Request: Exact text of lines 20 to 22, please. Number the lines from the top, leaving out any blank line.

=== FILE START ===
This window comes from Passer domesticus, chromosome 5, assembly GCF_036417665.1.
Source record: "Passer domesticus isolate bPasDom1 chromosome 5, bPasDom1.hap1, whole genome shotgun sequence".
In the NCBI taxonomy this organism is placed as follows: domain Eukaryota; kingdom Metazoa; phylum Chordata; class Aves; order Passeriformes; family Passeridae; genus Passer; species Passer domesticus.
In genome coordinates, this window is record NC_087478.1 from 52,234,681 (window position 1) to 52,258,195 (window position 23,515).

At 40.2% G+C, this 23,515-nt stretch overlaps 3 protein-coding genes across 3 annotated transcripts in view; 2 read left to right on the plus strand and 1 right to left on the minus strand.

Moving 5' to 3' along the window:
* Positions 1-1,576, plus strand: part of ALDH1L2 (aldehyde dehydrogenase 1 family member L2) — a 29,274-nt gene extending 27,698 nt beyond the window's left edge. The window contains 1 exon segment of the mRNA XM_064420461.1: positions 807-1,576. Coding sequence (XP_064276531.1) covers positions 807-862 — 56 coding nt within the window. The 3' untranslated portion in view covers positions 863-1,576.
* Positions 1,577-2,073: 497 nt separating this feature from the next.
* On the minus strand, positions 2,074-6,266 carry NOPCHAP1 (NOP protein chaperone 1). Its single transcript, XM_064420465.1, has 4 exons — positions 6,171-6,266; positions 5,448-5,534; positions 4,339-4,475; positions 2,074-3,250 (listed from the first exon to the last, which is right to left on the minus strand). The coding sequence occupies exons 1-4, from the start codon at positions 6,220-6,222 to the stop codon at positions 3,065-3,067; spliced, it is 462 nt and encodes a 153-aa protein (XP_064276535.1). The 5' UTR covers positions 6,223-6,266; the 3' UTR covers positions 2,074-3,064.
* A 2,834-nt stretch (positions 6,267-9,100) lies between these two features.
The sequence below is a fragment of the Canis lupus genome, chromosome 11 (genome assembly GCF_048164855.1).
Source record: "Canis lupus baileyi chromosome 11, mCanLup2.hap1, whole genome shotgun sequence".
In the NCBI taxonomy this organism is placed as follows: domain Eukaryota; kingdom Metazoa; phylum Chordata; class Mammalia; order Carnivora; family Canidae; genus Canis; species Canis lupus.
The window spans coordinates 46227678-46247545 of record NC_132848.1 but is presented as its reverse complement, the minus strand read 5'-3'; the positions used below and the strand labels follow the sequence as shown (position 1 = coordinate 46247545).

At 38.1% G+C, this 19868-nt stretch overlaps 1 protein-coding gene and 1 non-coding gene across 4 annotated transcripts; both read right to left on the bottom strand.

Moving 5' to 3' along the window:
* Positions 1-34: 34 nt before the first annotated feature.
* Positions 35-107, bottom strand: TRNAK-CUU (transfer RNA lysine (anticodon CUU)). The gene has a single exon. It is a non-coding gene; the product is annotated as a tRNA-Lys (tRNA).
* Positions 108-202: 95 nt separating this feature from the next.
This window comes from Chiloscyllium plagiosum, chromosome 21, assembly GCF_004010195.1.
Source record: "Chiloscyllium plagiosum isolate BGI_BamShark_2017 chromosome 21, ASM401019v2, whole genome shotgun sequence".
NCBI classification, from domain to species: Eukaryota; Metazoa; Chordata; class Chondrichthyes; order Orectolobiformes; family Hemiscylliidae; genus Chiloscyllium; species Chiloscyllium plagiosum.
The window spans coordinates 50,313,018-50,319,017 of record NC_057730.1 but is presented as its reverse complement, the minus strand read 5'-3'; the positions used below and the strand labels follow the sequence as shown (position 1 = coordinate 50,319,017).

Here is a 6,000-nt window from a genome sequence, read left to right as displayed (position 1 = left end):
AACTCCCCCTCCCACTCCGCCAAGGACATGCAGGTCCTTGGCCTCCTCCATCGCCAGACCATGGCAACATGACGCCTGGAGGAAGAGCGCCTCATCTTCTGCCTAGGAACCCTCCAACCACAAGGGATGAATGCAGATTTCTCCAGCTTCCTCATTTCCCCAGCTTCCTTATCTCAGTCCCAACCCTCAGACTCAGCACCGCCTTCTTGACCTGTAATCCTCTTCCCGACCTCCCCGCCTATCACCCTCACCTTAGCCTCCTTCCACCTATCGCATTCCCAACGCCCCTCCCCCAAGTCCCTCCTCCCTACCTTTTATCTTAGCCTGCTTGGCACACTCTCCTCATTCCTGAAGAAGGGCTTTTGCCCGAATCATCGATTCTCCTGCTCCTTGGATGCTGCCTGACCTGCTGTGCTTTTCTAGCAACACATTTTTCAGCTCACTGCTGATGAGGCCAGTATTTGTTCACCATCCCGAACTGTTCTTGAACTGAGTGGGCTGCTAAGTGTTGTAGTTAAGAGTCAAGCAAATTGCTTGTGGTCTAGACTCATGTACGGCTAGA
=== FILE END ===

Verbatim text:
This window comes from Chiloscyllium plagiosum, chromosome 21, assembly GCF_004010195.1.
Source record: "Chiloscyllium plagiosum isolate BGI_BamShark_2017 chromosome 21, ASM401019v2, whole genome shotgun sequence".
NCBI classification, from domain to species: Eukaryota; Metazoa; Chordata; class Chondrichthyes; order Orectolobiformes; family Hemiscylliidae; genus Chiloscyllium; species Chiloscyllium plagiosum.